Gastroparesis is a frequent problem that many people with T1D experience.
Some research suggests that as many as 40 percent of those with T1D may experience gastroparesis, while 30 percent of those living with type 2 diabetes may have this condition.
Also known as chronic delayed gastric emptying, gastroparesis is essentially a digestive disorder in which the stomach muscles malfunction and slow down the rate at which food moves from your stomach to your intestine.
Gastroparesis can cause a number of unpleasant symptoms, too. Those include:
Depending on its severity, gastroparesis can create a significant impact on your quality of life.
In order to diagnosis gastroparesis, you’ll need to check with your doctor or healthcare team.
Your doctor will perform a physical exam and ask you questions about your medical history. In order to rule out other possible causes of your symptoms, your doctor will probably want to run some tests. These might include an ultrasound or upper endoscopy procedure, to rule out other conditions and health issues that might be impacting your stomach.
Once your doctor has ruled out other possible causes of your symptoms, they’ll order tests to evaluate how well your stomach empties. This test may include a gastric emptying scan, which involves eating a small amount of food with a harmless radioactive substance. By doing so, your doctor can see how fast food is being digested and emptied from your stomach.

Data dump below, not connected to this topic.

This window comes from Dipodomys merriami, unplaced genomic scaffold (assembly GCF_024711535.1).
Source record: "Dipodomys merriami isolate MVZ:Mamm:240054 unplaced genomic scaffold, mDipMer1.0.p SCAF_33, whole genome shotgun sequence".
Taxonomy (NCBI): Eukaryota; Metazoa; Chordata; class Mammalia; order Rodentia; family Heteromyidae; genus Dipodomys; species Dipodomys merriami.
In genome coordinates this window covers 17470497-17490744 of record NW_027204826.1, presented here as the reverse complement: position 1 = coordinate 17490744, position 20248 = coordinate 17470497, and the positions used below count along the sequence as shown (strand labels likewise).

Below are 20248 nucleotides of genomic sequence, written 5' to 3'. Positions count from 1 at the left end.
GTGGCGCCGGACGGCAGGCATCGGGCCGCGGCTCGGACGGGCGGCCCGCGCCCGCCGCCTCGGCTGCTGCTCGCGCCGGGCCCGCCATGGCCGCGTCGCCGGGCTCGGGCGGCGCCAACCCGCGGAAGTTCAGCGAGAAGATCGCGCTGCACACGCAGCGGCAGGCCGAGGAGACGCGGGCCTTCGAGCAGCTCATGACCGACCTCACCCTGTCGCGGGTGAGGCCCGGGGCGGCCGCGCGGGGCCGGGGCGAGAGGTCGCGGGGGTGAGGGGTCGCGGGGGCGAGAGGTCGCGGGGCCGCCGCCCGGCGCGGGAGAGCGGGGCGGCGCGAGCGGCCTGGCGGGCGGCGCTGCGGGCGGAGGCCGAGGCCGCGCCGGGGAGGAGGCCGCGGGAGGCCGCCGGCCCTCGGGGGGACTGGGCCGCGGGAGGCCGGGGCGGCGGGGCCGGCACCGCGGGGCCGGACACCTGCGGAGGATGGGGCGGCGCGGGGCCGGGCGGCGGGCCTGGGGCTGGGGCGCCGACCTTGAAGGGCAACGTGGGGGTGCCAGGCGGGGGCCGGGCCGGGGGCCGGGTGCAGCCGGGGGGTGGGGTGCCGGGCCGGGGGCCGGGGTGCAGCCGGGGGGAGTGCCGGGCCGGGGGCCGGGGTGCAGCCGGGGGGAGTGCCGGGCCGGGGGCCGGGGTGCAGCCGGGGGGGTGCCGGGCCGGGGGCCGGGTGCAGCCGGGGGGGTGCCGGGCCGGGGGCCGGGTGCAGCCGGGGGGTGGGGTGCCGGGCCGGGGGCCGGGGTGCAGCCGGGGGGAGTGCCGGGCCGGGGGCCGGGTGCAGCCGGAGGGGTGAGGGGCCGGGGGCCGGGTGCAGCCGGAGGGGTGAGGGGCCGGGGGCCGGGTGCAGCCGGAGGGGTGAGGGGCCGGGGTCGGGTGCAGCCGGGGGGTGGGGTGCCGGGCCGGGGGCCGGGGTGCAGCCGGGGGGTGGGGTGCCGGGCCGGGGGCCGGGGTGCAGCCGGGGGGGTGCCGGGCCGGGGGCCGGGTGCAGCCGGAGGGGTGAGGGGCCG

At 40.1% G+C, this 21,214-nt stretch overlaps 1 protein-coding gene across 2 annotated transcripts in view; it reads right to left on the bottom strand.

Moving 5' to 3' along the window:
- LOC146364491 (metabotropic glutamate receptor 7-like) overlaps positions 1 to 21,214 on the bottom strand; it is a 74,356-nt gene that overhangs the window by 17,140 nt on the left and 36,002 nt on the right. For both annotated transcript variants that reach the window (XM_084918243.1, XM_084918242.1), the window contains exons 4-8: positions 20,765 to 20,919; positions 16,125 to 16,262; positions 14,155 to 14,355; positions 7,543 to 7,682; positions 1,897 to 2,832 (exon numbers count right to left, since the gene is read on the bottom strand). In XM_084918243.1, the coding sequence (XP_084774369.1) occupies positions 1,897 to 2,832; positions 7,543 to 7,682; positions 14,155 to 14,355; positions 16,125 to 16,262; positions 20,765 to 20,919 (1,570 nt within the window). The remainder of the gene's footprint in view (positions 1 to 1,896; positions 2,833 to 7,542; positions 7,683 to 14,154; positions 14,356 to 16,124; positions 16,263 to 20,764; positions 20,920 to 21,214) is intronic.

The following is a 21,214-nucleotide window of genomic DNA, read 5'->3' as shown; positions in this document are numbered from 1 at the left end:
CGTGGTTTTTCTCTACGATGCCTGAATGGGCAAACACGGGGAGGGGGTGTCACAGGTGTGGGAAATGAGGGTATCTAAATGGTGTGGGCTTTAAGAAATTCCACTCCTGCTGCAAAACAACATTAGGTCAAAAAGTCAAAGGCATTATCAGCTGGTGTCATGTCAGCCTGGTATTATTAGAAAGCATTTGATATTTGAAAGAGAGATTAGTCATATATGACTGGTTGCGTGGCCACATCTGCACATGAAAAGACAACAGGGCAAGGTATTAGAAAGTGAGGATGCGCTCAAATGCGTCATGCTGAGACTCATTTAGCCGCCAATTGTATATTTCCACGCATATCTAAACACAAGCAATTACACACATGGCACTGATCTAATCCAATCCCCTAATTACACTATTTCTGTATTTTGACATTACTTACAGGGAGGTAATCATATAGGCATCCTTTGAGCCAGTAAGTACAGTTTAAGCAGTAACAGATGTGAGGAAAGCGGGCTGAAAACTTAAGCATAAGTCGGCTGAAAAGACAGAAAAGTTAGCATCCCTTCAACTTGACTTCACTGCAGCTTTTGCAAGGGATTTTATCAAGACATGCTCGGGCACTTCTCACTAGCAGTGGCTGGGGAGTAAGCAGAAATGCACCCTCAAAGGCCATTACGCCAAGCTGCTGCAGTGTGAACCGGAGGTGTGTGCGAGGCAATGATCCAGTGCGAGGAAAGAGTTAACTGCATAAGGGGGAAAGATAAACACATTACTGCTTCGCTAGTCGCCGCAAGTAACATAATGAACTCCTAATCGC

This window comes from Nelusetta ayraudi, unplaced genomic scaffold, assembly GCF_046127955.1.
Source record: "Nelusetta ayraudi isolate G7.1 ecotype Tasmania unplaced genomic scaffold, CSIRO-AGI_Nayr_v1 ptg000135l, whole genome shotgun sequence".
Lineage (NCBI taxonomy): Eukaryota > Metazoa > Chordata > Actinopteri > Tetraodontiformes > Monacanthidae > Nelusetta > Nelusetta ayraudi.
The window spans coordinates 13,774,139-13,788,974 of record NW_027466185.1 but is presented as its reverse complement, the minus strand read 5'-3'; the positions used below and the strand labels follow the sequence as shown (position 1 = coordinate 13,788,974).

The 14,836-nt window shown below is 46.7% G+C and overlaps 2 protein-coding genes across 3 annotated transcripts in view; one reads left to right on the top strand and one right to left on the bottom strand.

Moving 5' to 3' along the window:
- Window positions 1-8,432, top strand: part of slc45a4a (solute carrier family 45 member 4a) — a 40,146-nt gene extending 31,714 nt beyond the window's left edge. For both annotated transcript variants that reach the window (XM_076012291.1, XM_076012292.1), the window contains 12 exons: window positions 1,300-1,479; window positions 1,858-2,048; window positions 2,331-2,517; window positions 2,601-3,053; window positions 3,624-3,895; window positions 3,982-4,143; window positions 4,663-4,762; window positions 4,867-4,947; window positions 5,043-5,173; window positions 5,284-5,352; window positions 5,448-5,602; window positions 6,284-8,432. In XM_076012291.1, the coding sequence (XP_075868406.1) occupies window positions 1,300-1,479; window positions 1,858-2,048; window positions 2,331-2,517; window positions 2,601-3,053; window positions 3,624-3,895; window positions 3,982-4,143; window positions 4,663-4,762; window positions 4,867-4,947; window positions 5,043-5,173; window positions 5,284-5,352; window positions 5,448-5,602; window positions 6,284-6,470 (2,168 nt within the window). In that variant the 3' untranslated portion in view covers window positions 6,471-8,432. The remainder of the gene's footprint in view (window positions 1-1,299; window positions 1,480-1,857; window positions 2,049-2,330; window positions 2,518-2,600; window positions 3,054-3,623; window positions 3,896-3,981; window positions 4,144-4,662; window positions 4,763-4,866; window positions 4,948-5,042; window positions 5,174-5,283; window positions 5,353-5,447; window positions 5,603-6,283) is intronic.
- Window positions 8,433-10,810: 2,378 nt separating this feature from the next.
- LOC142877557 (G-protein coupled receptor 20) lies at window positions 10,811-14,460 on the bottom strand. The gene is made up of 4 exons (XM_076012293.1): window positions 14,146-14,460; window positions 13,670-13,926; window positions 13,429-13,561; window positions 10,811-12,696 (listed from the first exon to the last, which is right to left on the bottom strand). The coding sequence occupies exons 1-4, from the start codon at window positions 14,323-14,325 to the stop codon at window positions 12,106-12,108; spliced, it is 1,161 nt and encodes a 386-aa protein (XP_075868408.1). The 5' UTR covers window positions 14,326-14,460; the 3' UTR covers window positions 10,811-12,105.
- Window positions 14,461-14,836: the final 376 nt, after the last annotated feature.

Once diagnosed, you can begin treatment.
Left untreated, gastroparesis can lead to symptoms like frequent vomiting, which can cause dehydration. And it can interfere with nutrient absorption, which could lead to malnutrition over the long term.
Gastroparesis does not have a cure. But it can be managed.
Here are some ways that you and your healthcare team can treat gastroparesis:
However, dietary changes may not be enough.
Your doctor may recommend medication to improve gastric emptying or reduce nausea, such as the following:
Your doctor may also review any medications that you’re taking that could be contributing to the problem. For example, some drugs can slow down the process, including: